The following day, fresh and up early I continued along the canal du midi. I pass a boat called “Profit”, one I’d passed in 2014 and had taken a photo of. I took another one.
My route took me through Tolouse. However I didn’t pass the library that I went into on The previous occasion. There is a grand square by the train station.
The cafes and salon de Thé look wonderful.
At Toulouse the route changes canals from the canal du midi to the canal du Garonne. A lot of this runs to the side of the river Garonne which was a treacherous waterway for merchants and the canal created to make it safer.
In Sérignac sir Garonne I see there is a campsite. When I arrived I was pointed towards it by a gentleman at the Pétanque club. Turns out it’s completely free! Beautiful area with hedges marking out spaces, each with room up to 3-4 tents. A separate shower, toilet and washing area included. outstanding and unbelievably free.
The river feeds the canal and more farmers are extracting water for the canals to irrigate crops of maize and fruit trees.
Just before Moissac I camped again. Another municipal site charging hardly anything. The facilities are great, even a stove and microwave.
A lot of cycle tourists are using these sites and a sign of modern cycle touring is prevalent. Electric sockets instead of charging mobile phones or power banks are charging E bike batteries. There seems to be too many things that have to be charged and I’m glad of my Dynamo hub and solar panel ensuring it’s not really an issue if all the sockets are used.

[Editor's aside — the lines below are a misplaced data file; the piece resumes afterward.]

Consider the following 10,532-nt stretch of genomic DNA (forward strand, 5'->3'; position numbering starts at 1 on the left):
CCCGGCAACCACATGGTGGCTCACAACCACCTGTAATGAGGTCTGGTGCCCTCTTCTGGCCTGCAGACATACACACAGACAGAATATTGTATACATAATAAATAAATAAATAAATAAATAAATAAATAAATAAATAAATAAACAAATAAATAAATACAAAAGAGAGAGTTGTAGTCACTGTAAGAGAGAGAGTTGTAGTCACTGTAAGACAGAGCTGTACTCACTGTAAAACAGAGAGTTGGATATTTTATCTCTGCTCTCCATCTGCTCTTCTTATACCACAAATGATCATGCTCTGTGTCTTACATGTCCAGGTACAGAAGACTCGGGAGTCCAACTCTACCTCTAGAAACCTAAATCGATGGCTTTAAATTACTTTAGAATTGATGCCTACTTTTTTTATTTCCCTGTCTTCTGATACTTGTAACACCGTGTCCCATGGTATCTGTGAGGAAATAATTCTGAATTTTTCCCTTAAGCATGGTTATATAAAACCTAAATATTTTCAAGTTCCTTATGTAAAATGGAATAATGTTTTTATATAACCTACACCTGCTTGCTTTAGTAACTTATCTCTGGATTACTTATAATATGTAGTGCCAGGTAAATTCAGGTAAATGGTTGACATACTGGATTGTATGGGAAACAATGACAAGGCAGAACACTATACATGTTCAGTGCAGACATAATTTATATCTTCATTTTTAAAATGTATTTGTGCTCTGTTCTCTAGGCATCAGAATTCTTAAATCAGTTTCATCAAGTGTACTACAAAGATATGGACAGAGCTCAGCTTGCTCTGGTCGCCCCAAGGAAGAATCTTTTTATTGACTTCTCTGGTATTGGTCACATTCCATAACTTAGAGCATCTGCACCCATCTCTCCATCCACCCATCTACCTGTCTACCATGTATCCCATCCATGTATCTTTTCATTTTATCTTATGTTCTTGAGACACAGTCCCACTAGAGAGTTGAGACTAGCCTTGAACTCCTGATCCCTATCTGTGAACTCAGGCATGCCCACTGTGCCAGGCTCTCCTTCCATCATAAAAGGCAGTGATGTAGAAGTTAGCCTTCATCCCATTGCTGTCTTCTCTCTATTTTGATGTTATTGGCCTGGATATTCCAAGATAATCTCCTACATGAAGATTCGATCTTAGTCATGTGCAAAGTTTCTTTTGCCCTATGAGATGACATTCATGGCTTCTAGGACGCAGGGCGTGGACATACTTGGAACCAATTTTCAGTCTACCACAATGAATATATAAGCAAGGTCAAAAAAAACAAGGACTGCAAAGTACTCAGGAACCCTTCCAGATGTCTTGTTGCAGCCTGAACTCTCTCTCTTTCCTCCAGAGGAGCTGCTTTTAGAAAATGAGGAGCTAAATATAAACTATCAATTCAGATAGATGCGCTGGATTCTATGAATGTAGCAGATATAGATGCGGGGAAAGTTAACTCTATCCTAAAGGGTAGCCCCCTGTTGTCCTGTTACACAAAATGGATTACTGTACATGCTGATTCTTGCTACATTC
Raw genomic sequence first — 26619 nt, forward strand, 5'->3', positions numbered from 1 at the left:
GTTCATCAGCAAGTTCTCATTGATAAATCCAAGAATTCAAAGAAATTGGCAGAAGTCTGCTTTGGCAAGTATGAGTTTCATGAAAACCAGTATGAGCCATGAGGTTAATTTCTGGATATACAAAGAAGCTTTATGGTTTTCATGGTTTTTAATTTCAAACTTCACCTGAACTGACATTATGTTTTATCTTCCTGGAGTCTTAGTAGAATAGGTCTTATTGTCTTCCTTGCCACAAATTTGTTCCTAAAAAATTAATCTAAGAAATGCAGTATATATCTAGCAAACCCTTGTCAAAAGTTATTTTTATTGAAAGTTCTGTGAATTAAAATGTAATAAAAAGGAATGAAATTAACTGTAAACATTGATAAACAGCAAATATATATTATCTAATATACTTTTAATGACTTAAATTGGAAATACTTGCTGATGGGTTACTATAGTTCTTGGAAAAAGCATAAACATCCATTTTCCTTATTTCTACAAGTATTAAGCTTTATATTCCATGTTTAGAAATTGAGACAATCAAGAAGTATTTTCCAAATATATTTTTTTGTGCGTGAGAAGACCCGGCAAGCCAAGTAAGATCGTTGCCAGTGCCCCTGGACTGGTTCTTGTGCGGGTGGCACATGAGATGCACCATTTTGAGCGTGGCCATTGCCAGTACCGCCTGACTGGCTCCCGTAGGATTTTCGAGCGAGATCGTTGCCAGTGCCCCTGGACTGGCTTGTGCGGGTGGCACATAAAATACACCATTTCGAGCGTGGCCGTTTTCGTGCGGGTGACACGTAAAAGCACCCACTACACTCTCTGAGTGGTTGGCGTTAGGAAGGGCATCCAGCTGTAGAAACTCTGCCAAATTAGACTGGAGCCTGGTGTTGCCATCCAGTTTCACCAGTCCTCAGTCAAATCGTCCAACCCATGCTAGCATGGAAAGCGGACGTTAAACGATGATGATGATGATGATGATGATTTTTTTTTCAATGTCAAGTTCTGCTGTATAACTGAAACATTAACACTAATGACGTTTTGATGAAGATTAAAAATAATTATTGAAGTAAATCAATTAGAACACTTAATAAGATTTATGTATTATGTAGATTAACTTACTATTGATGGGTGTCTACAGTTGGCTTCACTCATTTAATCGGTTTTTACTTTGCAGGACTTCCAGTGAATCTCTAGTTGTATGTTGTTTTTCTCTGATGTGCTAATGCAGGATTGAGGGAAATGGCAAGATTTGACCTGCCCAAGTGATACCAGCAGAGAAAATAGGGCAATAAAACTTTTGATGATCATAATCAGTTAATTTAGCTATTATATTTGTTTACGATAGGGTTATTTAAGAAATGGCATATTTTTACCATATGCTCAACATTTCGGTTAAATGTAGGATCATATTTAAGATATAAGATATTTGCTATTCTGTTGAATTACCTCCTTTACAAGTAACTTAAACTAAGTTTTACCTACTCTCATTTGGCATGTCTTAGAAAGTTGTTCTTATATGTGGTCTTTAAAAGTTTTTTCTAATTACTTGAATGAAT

Coming through Moissac, a pretty town the bridge I remembered had a nice cobbled section with the year of building laid into it.
Onto the port of Buzet. I’d had a shower here for two euros before. A lot of the area had changed. A big new cafe and campsite have been built, but I manage to make a photograph again in the same locations.
That said only slightly further on I had previously camped by some boats. This would no longer be possible. Another cafe had been built and what was grass is now tarmac, with even more boats moored there.
Several of the lock houses are now cafes and one called Berry had been turned into a cafe.
Signs display the cost of these projects and where the funding comes from.
I stopped in La Reole where I had shelters froma storm before. Another fantastic campsite for just over €6 a night, with a fantastic view.
If finished early so took the opportunity to have a look round the town and back to where I’d sheltered.
Again lots of work has been done in the area.
Lots of new sculptures from the same artist are through the town.
The following day my route took me along the last part of the canal where it rejoined the River Garonne at Preignac. This part I hadn’t seen before.
I then headed toward Bordeaux and after covering almost 170 miles along mostly canals and flat land, the hills started again.
I’d booked another F1 hotel to ensure the bike was safe and to allow me to have a decent look around Bordeaux for an evening.